Yesterday, Yvette and I attended the annual Women in Business Spring breakfast here in Wagga Wagga and I was a little shocked at a statistic shared by the guest speaker, the Honorable Michael McCormack, Minister for Small Business. In his address on small business across Australia, he stated that 15% of employees will steal from their workplace – either money, or products; 15% never will, and the remaining 70% might. They are higher fraud statistics than I ever thought.
No one likes to think that a staff member will commit fraud in the workplace, and I know that I always like to assume the best in people.
The definition of fraud is when someone dishonestly obtains a benefit by deception or other means. Examples can include theft of money paid to the practice for services (often a little over time so it is not noticeable); theft of products that you might stock to on-sell to clients; theft of stationery; faking time sheets; using the practice credit card for personal use; or use of company property for personal benefit that has not been authorised. So, how can we prevent this from happening in our workplaces?
There are three parts to managing the risk of fraud in your workplace.
Talking specifically about prevention, here are some strategies that you might like to think about in your practice:
1. Taking a zero-tolerance approach is a good start, and communicating this to your team. A policy the outlines acceptable and nonacceptable behaviour is important, as well as detailing the consequences that might occur should fraud be committed.
2. Ensure you lead by example and adhere yourself to the policies and procedures you have set for your team. Creating a positive work environment that encourages employees to act in the best interests of the practice is important – and this can include having clear visions, organisation structure (who reports to who), clear job expectations, fair employment, and good open channels for communication.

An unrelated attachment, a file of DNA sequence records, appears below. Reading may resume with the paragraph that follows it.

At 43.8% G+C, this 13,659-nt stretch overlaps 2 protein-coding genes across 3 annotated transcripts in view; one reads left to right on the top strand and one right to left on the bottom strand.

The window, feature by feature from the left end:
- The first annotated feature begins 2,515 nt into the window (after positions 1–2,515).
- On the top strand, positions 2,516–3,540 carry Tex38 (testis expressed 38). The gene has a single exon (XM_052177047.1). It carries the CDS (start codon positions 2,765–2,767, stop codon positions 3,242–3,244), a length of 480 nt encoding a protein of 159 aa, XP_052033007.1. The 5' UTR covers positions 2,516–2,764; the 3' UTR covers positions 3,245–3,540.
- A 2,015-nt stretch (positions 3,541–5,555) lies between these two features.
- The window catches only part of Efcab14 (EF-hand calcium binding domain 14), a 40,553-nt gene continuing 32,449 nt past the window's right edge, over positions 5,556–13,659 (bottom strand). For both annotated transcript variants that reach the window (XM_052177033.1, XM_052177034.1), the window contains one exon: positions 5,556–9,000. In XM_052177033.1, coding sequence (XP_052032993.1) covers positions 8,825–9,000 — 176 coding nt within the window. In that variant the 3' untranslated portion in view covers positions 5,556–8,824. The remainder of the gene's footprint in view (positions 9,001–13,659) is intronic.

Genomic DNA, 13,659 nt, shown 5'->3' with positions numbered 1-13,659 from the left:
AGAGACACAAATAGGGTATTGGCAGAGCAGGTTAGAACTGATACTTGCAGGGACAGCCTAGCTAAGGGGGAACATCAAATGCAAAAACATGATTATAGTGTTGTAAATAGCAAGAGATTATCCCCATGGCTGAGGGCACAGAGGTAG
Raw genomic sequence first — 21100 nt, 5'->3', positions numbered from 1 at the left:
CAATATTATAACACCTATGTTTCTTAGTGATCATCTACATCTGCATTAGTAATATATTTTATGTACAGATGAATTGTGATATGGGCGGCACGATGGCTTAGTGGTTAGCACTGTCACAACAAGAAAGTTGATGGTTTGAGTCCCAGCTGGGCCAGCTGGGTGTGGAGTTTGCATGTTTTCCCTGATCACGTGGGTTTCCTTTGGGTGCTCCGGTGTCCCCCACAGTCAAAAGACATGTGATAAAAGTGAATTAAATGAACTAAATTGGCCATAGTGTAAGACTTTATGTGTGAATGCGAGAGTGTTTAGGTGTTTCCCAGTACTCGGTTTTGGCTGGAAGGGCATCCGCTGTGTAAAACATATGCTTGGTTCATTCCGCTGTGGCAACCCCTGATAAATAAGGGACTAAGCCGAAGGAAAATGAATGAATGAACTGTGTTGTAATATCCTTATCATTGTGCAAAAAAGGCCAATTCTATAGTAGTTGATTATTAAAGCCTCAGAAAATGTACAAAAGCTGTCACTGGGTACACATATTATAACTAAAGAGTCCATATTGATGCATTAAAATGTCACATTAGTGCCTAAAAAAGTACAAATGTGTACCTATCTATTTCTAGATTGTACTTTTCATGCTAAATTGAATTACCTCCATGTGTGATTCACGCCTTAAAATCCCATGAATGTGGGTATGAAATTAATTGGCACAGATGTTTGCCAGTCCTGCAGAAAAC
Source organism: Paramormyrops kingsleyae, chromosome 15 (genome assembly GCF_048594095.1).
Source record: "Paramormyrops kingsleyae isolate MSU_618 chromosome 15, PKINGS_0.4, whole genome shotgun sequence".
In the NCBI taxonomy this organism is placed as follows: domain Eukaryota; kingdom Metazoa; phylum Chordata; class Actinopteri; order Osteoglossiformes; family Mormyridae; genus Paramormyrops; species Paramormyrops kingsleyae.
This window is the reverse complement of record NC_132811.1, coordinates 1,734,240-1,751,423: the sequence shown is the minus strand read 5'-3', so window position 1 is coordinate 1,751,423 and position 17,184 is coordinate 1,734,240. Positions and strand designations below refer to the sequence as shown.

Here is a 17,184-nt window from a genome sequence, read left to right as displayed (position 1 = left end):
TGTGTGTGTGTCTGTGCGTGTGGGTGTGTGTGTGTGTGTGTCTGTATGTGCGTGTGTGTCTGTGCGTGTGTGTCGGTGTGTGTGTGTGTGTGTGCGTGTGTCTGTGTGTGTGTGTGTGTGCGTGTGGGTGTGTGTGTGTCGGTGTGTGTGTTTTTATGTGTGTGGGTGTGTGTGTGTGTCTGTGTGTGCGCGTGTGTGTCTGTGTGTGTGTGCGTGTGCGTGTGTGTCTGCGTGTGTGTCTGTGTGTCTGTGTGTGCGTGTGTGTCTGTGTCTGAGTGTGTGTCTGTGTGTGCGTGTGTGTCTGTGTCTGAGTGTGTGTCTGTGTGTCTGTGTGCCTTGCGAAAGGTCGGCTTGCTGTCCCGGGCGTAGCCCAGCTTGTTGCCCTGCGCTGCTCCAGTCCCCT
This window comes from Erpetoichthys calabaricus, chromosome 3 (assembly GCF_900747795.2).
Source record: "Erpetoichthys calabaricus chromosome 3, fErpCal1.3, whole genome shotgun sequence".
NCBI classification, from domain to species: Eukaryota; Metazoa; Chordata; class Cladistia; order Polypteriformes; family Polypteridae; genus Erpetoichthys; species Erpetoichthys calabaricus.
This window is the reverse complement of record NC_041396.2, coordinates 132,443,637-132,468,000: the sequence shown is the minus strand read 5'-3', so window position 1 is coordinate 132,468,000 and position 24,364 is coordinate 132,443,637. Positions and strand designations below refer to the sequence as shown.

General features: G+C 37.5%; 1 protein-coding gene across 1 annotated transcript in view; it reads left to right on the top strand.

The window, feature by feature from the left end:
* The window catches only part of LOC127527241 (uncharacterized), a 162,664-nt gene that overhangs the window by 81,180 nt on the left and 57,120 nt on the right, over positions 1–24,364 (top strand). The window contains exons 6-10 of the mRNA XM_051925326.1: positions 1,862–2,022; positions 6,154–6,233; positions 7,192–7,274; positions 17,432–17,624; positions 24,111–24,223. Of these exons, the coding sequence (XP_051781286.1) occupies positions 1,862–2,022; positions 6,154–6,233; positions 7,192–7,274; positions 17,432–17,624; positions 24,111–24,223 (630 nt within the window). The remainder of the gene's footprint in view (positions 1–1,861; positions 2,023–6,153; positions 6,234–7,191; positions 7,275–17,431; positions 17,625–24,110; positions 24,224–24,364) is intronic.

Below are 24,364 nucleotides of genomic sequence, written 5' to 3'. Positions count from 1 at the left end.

3. Assessing the current risk of fraud occurring in your practice. In an allied health practice, one person often wears many hats. This can make it difficult to mitigate the risk of fraud, when the same person collects the mail, completes the banking and handles payments. In this instance, try to set up a system where the person who collects the mail and processes payments, is a different person who checks the banking if possible. This may include stock control measures to ensure your products aren’t going missing, or ensuring that any staff that has access to money or bank accounts, are well-trained and there are processes in place to mitigate removal of money (for example, dual signatures on cheques, and dual security for bank transfers). Any employee handling finance should be closely supervised.
4. Perform regular accounting practices to reconcile your books (I would suggest at least monthly) and ensure that the person performing the reconciliation is different from the person performing the banking.
Even with these checks in place, fraud can still happen of course, but by thinking about it and implementing preventative measures you are decreasing the risk.